As we advocate for U.S. EPA to issue carbon capture-based greenhouse gas emissions standards for fossil fuel-fired power plants, one question keeps coming up: how many power plants in the U.S. have carbon capture installed today? That question misses the mark — not only legally, but as a practical, technical matter. History shows that pollution control options can be developed, available, and cost-effective, yet sit on the shelves gathering dust until some regulation or incentive pushes or pulls an industry to reduce its pollution. This happened in the U.S. with sulfur dioxide scrubbers — which are now widely used, thanks to emission regulations starting in 1971. And today, there is sufficient evidence for EPA to base CO2 emissions standards on what can be achieved using carbon capture and sequestration (CCS) technology, which would finally tap into its pollution reduction potential.
One type of carbon capture — the most developed — is post-combustion capture. It is a carbon scrubber with very similar characteristics to the flue gas desulfurization (FGD) post-combustion sulfur scrubbers EPA has based sulfur standards on since the 1970s. Both carbon and sulfur scrubbers are end-of-the-pipe technologies that remove harmful emissions from flue gases to then be stored or disposed of. Consequently, the story of sulfur scrubbers and regulation provides an apt historical analogy to the current moment.
Like carbon scrubbers, sulfur scrubbing technology had been piloted for decades, and federal agencies had conducted research and design work around it. But in 1971, before sulfur standards, there were only three commercial scrubber units operating on U.S. power plants and only one vendor of the technology. By the late 1970s, the standards had led to approximately 119 sulfur scrubbers installed, under construction, or in the planning process, and 16 vendors providing the technology. In comparison, without standards and only recently expanded incentives, carbon scrubbers are currently installed on four power plants in the U.S., and there are 13 vendors offering post-combustion capture for coal and gas-fired power plants. With the right rules, that number could jump up significantly — representing major advancements in U.S. emissions reductions.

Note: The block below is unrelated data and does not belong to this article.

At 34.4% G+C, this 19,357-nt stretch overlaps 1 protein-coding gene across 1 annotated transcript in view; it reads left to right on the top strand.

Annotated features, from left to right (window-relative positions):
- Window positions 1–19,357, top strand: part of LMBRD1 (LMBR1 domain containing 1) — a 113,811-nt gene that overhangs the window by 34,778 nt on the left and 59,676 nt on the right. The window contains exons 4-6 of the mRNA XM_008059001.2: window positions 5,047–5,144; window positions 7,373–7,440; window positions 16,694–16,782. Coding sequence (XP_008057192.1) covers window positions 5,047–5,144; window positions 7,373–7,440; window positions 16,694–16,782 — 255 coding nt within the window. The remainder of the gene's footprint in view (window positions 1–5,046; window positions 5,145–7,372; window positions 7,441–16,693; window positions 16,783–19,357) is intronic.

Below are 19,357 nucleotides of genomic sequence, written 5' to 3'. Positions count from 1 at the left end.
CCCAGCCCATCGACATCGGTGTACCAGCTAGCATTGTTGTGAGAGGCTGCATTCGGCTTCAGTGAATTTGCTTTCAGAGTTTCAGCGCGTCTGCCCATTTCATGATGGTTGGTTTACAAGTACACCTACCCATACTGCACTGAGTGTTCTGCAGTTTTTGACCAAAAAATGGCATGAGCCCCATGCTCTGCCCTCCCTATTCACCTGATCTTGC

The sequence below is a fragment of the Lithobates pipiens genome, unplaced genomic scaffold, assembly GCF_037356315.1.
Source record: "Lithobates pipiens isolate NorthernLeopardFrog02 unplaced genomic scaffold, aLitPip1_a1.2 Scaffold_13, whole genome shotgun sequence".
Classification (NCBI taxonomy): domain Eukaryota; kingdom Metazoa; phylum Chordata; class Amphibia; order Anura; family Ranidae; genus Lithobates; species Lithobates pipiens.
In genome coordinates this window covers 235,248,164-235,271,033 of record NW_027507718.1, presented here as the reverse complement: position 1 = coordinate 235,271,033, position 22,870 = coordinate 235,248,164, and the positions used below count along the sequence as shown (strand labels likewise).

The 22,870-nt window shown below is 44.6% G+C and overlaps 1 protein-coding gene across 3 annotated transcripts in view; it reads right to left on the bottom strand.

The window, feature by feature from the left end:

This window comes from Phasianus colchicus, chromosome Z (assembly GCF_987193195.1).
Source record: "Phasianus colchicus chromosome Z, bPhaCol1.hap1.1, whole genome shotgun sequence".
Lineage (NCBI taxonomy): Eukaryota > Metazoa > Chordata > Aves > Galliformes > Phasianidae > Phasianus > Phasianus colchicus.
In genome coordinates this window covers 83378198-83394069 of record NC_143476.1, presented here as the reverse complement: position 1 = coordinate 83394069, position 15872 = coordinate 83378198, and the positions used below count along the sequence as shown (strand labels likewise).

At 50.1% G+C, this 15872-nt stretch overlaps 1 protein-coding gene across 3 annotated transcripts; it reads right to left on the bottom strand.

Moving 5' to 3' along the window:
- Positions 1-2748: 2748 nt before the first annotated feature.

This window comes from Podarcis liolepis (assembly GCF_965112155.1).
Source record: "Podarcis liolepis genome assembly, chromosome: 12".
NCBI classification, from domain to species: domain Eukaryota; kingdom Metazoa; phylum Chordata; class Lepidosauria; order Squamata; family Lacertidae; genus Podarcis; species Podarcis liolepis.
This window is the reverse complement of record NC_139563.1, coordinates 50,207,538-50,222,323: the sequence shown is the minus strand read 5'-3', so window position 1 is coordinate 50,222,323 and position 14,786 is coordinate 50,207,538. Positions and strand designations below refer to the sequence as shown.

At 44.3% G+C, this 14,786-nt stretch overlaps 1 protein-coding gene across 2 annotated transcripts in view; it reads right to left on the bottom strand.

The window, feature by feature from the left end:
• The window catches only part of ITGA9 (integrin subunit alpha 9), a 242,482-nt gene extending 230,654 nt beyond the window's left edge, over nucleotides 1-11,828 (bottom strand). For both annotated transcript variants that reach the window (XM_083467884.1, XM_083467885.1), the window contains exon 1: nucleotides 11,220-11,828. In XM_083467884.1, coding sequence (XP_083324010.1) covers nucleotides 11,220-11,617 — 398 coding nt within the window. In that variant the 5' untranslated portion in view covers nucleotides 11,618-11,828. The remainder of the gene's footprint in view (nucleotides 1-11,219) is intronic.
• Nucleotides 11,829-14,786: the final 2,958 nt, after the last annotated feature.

At the time the first sulfur dioxide standards were set, utilities claimed that the sulfur scrubbers weren’t sufficiently demonstrated to be the basis for the standards. Sound familiar? These utilities challenged the rules in court, but considering tests of the control systems, research, and manufacturer statements, the D.C. Circuit ruled that the emissions level set by EPA was adequately demonstrated, achievable, and “the result of reasoned decision-making.” The standards held, and EPA continued to look to scrubbers when setting sulfur dioxide emissions levels for years to come. By the mid-1980s, EPA noted that sulfur scrubbers were “commercially established and accepted by the U.S. utility industry — a complete turnaround from the perception just one decade earlier.”
A couple of years after setting the sulfur standards, EPA held a series of listening hearings with the utility industry to figure out why the technology had not been deployed earlier. The agency found utilities had “generally lacked a real incentive to develop” scrubbers without emissions requirements and lacked a “profit incentive to develop and install these systems.” Emissions standards provided that incentive.
Scrubber technology continued to improve — and costs continued to decline — as EPA further regulated sulfur dioxide pollution over the years, including to address the problem of acid rain. Over a two-decade period, scrubber costs decreased by half while the technology’s ability to remove sulfur dioxide increased from 70% to over 95%. This “learning by doing” approach fulfilled the Clean Air Act’s forward-looking and technology-forcing mandate and today 93% of power plant sulfur emissions never reach the atmosphere.
Post-combustion carbon scrubbers, or carbon capture, are traditional pollution controls that are much more proven and further down the learning curve today than sulfur scrubbers were prior to standards. EPA is on solid legal ground in basing standards on CCS. History tells us that deployment can happen rapidly, technology costs will decline further, and most importantly, as a result, climate pollution will be significantly reduced.